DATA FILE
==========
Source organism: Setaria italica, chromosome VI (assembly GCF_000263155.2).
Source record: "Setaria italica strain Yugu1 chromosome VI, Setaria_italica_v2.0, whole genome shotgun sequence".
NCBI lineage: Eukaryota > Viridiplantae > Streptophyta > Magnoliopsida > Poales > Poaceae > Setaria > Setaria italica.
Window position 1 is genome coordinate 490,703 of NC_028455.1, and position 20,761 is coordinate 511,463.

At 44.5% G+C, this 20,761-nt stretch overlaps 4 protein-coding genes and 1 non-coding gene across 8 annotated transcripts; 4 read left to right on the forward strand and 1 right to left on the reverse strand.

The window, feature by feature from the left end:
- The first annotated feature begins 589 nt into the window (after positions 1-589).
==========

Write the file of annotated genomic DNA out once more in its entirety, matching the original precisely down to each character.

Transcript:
Source organism: Setaria italica, chromosome VI (assembly GCF_000263155.2).
Source record: "Setaria italica strain Yugu1 chromosome VI, Setaria_italica_v2.0, whole genome shotgun sequence".
NCBI lineage: Eukaryota > Viridiplantae > Streptophyta > Magnoliopsida > Poales > Poaceae > Setaria > Setaria italica.
Window position 1 is genome coordinate 490,703 of NC_028455.1, and position 20,761 is coordinate 511,463.

At 44.5% G+C, this 20,761-nt stretch overlaps 4 protein-coding genes and 1 non-coding gene across 8 annotated transcripts; 4 read left to right on the forward strand and 1 right to left on the reverse strand.

The window, feature by feature from the left end:
- The first annotated feature begins 589 nt into the window (after positions 1-589).